“The U.S. Senate has a constitutional duty to advise and consent, and I believe Ohioans and the American people want their Senators to do the jobs they elected them to do,” said Rep. Ramos. “As a long-serving, well respected jurist—who has already been approved by the Senate for his current position—Judge Garland deserves fair consideration as Supreme Court nominee. Beyond that, Congress established there must be nine justices serving on the Supreme Court. It’s time to get back to working for the American people instead of moving forward with a partisan political agenda.”
Polls show that the overwhelming majority of Americans want the Senate to hold confirmations hearings to consider Garland’s candidacy and to give the experienced federal appellate judge an up or down vote. Historically, the Senate has never failed to vote for a Supreme Court Justice nominee since 1900, and it has never taken them more than 125 days to vote after the President announces his nomination.
“We are asking the U.S. Senate to give Judge Garland proper consideration,” said Sen. Skindell. “Only partisan politics would prevent a highly qualified nominee from making his case through public hearings.”
Garland was appointed to the D.C. federal appeals court by President Bill Clinton in 1997 after being confirmed by a 76-to-23 vote. He has served for 19 years on the court, and was promoted to chief judge three years ago. In 1995, Garland oversaw the investigation into the Oklahoma City bombing, which was the deadliest terrorist attack on U.S. soil at the time.
COLUMBUS—This week, Senate Minority Leader Joe Schiavoni (D-Boardman) testified before the Senate Energy and Natural Resources Committee on Senate Bill 269, a bill that would further clarify the responsibilities of the Ohio Environmental Protection Agency (EPA).
“The Sebring water crisis exposed a lack of departmental oversight in regards to threats to our public water systems,” said Senator Schiavoni. “It is important that we address the failures of both Ohio EPA and the village of Sebring to alert the community after tests revealed elevated levels of lead in local drinking water.”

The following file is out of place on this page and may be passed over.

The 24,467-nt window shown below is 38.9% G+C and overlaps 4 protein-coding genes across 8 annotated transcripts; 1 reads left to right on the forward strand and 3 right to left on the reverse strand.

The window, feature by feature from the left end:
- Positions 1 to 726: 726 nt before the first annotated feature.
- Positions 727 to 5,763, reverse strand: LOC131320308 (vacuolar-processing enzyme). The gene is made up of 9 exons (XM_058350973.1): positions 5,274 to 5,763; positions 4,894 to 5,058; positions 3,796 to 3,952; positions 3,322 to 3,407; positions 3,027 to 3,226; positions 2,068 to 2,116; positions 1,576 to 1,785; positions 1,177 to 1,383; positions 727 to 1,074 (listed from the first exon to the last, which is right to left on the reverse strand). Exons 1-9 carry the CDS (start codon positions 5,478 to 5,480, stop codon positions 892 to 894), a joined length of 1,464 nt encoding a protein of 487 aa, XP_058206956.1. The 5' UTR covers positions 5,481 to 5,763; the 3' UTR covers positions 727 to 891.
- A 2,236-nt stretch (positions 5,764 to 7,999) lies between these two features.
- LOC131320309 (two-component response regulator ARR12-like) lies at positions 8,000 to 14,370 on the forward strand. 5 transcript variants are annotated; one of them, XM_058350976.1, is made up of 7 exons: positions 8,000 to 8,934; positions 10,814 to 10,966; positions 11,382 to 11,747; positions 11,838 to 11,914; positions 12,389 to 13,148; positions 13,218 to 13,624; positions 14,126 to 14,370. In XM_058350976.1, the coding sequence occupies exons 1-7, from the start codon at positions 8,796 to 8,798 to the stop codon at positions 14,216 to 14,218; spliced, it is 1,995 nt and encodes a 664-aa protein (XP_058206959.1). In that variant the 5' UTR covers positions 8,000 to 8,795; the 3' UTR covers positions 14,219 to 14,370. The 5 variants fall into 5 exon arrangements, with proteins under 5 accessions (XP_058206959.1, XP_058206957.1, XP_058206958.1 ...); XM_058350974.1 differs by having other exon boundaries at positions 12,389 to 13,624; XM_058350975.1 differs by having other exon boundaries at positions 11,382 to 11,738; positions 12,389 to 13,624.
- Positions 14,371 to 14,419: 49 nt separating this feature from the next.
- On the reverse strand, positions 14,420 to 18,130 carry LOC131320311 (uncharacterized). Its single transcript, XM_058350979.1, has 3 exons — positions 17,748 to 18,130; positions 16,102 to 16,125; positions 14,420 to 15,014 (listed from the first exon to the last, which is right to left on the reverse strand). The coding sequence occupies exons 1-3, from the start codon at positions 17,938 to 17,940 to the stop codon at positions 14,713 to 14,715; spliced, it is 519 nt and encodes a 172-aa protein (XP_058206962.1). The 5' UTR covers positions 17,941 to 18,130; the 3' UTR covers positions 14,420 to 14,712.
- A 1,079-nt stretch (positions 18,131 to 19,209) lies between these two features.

Last week, Governor Kasich announced plans for a Mid-Biennium Review (MBR) bill to address lead contamination and drinking water concerns throughout the state. Many of the provisions outlined in Governor Kasich’s proposal are identical to what is contained in Senate Bill 269, such as the shortening of the public notification timeline and triggers for additional testing.
“I am glad to see the administration is committed to addressing the critical issue of lead contamination in Ohio’s drinking water,” said Senator Schiavoni. “I hope to incorporate some more ideas from Senate Bill 269 – such as stricter guidelines for when the Ohio EPA should intervene after local water systems fail to notify the public – into the MBR bill. I look forward to working with my colleagues in the Senate to tackle this critical issue."
COLUMBUS - Senate Minority Leader Joe Schiavoni (D-Boardman) and members of the Senate Democratic Caucus have launched a series of trips around the state to gather opinions from parents and educators on ways to improve education in Ohio.
Columbus—Next week, Assistant Senate Democratic Leader Charleta B. Tavares (D-Columbus) will introduce legislation aimed at protecting citizens who record law enforcement and civilian involved incidents. The Eyewitness Protection Act will give a person the right to lawfully record any incident involving law enforcement or the public and to maintain custody and control of that recording and the device used to record the incident.
Columbus—Today, members of the Ohio Senate Democratic Caucus submitted more than 500 amendments to House Bill 64, the biennial state budget. The amendments represent the commitment of Senate Democrats to help Ohio families, grow our communities through targeted investments and increase opportunities for everyone.
Columbus—Today, State Senator Cecil Thomas (D-Cincinnati) testified before members of the State and Local Government Committee on Senate Concurrent Resolution 4 to urge Commissioner Robert Manfred to reinstate Pete Rose to Major League Baseball. The resolution also encourages the Baseball Writers' Association to consider Pete Rose for induction into the Baseball Hall of Fame.